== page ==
What’s impeding interoperability and hurting small healthcare orgs? And how can they overcome these challenges?
When patients have their healthcare data, they receive better care.
The simplest data exchange can look like this: After a trip to the emergency room, a patient sees a specialist. For the visit to be most useful, it’s important for the provider to have access to the results of any tests performed in the hospital. The first thing a specialist would likely do is order more tests — but often, due to incomplete data exchange, these tests end up duplicating procedures that have already occurred.
That is one way how the lack of data exchange drives up healthcare costs and creates unnecessary delays in care delivery. Interoperability — the state in which data can be transmitted electronically and understood by different users, from providers to patients — could help change that, but many obstacles stand in the way. (The 2018 comment period for interoperability is open, and physicians and health system leaders should share their experience with how technical burden affects their practice.)
Despite clear benefits for patients, patient data are not readily accessible to providers who didn’t order the original tests or those who are working outside a large health system. Many challenges exist, and when added up, it certainly seems like small practices are most at risk.
A lack of consistent coding is the first obstacle of interoperability. Many criticize electronic health record (EHR) companies for holding on to data (EHR orgs have a reputation for blocking health data exchange), or vendors for decreasing security through data breaches. Sometimes, the problem even affects different departments within the same health system.
One difficulty in incentivizing interoperability is that healthcare data have become a commodity. In July, 23andMe entered into an agreement to share genetic data with GlaxoSmithKline for a $300 million stake. When health data are seen as a competitive advantage, interoperability efforts are discouraged.
Another financial disincentive for data sharing is fee-for-service reimbursement. If a health system or provider is paid based on each test they order, then they financially benefit from testing. Regulations wherein financial incentives don’t align increase the divide between the haves and have-nots in terms of healthcare market consolidation.
A challenge facing interoperability regulations is that many see them as the death of the small physician’s practice. Regulations encouraging better data exchange are also driving up costs for small practices. Healthcare systems with money to develop better technology are buying up smaller practices and hospital systems, and interoperability standards can increase this divide. According to a Deloitte report, only 50 percent of today’s healthcare systems will exist in 10 years. The rest will be purchased and integrated into these larger systems. The cost of compliance is onerous, and many smaller practices (with already-overburdened physicians and staff) simply do not have the the bandwidth to add technology and new workflows.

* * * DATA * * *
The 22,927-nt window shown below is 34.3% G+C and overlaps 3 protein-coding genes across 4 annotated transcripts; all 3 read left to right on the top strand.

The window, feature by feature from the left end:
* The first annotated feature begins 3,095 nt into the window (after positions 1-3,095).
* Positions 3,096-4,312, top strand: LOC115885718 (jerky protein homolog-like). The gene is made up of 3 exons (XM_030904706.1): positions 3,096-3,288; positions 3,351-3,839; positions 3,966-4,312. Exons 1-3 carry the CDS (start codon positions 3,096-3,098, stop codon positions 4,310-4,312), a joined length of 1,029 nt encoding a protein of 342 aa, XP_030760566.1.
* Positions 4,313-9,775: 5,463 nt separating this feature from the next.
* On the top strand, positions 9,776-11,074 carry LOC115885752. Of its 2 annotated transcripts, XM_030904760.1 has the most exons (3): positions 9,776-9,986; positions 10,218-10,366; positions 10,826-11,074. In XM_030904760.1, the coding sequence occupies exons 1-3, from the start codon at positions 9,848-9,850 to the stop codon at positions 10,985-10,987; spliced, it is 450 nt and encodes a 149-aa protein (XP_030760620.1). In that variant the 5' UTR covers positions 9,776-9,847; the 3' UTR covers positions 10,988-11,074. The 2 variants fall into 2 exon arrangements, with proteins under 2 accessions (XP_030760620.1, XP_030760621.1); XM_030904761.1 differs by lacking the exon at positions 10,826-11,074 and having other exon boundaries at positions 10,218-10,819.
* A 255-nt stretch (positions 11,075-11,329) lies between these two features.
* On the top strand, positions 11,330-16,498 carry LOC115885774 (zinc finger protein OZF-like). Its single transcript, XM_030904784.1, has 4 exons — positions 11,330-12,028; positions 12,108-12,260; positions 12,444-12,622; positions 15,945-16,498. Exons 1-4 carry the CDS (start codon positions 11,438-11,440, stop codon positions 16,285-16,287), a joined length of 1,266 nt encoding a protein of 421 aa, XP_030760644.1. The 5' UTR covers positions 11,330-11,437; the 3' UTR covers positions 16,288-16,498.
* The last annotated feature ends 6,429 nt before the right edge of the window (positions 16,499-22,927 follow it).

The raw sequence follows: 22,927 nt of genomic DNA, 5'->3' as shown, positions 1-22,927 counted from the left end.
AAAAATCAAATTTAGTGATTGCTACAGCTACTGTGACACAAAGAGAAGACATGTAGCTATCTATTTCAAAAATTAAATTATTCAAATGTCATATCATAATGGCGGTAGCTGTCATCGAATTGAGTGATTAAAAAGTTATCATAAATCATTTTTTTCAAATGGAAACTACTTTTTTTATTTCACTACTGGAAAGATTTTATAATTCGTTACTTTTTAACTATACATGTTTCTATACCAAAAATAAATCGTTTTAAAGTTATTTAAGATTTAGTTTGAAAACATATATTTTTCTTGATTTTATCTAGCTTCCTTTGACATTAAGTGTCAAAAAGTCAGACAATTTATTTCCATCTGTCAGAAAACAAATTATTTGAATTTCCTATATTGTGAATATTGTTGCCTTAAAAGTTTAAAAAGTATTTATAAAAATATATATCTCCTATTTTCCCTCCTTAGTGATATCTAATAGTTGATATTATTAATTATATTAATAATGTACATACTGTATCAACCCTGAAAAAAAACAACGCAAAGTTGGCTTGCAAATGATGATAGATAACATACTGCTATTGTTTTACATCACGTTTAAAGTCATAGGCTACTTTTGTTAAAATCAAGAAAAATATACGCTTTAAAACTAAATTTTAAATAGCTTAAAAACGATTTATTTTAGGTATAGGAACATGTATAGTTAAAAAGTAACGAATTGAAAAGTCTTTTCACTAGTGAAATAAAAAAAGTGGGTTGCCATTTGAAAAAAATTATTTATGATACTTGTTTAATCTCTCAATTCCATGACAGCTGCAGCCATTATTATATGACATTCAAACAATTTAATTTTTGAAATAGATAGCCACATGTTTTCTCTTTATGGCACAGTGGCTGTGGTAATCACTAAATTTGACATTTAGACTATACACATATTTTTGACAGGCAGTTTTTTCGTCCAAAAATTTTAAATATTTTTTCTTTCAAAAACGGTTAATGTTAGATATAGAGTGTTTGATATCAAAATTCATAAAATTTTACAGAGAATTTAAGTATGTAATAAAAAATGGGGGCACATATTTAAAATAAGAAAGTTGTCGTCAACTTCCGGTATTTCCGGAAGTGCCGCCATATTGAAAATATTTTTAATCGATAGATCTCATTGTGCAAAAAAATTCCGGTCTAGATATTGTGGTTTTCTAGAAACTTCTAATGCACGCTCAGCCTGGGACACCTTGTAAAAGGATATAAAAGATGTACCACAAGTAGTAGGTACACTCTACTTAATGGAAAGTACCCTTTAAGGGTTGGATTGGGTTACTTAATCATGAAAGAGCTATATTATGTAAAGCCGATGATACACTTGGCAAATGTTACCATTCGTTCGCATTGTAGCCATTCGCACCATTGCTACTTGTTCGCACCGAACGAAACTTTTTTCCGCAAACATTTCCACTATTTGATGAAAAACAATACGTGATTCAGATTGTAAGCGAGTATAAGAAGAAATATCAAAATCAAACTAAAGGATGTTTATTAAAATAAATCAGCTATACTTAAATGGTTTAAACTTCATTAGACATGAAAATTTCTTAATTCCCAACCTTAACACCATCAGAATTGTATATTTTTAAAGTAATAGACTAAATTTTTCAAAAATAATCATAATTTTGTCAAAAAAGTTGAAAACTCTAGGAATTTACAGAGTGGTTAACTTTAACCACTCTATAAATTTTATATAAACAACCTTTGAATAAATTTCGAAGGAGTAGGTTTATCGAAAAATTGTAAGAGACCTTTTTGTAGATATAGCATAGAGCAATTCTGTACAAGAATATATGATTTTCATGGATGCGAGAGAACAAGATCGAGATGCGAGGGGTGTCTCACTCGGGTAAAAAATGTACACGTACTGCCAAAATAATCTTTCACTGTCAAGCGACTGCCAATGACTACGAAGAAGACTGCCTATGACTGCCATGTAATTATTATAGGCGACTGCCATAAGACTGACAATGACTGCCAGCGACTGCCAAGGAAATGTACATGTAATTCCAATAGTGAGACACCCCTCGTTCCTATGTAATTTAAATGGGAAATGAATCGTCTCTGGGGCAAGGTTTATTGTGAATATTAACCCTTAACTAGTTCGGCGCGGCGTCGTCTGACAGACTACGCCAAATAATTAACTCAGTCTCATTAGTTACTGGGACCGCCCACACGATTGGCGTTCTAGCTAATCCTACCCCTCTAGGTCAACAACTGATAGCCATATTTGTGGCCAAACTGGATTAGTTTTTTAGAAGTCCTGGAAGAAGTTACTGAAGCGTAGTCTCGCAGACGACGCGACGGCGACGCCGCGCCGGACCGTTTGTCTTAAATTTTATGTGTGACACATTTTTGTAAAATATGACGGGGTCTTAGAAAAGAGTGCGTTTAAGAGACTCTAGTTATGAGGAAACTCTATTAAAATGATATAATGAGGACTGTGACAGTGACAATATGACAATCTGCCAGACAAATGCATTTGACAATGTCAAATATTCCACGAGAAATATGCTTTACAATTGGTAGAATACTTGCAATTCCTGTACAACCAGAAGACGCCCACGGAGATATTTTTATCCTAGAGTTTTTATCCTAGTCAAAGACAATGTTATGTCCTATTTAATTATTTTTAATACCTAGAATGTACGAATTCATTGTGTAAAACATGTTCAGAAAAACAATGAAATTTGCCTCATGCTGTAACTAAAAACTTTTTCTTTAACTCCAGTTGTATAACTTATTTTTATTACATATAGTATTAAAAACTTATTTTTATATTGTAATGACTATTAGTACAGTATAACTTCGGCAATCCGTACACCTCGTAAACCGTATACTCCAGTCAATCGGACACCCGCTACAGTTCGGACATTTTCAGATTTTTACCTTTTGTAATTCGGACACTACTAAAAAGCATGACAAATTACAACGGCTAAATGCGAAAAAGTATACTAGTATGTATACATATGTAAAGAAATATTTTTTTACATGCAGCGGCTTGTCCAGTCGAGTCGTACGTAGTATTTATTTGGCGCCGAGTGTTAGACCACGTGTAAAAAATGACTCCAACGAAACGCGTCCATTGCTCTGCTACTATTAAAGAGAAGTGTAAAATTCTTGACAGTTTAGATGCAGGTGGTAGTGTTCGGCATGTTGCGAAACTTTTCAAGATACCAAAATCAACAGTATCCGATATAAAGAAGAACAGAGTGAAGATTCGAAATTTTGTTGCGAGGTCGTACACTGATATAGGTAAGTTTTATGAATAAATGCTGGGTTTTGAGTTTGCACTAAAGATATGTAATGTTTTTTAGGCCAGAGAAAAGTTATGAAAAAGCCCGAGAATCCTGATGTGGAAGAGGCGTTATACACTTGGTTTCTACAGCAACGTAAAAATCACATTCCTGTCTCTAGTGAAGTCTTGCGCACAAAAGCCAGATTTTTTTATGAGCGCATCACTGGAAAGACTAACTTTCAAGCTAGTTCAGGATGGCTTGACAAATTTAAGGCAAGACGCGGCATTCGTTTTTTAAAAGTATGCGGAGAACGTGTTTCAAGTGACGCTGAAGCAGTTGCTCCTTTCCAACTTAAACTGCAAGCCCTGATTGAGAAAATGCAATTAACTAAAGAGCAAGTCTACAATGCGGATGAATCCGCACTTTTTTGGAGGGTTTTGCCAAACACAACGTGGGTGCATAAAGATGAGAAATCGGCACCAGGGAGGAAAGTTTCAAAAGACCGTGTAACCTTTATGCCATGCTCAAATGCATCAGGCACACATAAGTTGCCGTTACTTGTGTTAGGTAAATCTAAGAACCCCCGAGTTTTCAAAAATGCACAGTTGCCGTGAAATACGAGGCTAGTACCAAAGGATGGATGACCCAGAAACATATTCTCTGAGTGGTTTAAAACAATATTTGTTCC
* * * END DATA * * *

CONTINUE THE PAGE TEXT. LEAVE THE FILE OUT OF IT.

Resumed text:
I asked Corinne Proctor Boudreau, senior marketing solutions manager at MEDITECH, what an EHR company would say about technical complexity and how it impacted small practices. She pointed to the increase in regulations and the burnout physicians are facing.
“EHRs and interoperability are major contributors to the shift away from small private practices towards healthcare organization employment. Inefficiencies in workflow in both areas increase time spent and burnout rates for physicians, but there is the technical knowledge and staff needed to support EHRs,” Boudreau explained.
She cited other factors, as well: “Twenty to thirty years ago, the core competency of small practices was practicing medicine with little administrative overhead or requirements. Today, medicine and patient care are more complex. In addition, administrative requirements of payers have skyrocketed, not just the actual work, but also being knowledgeable about all of the different demands, undergoing audits and understanding all the analytics and staffing models as the industry moves from fee-for-service to value-based care.”
Administrative complexity, including communicating with insurance companies, means the data exchange can be too much for a small physician’s practice, which might not have the technical talent or time to train its staff in the latest procedures for interoperability in data exchange and health record capabilities.
Seema Verma, M.P.H., administrator of the Centers for Medicare and Medicaid Services, has called for an end to faxes, but she has given little guidance on better workflow solutions for practices that rely on fax. Is there a convenient way to transfer data and coordinate with other practices? If sending a fax wasn’t the easiest solution, it wouldn’t be used.
Without a clear solution that creates easy data exchange within physicians’ existing workflow, this is not a useful call to action. One of the most important things that will influence the efficiency of care and the ability of providers to communicate will be the elimination of a system wherein doctors receive hundreds of pages of faxes each day. Despite criticism of faxes as a means of transmitting data between providers, no better solution appears on the horizon — at least not without significant added technological complexity and cost.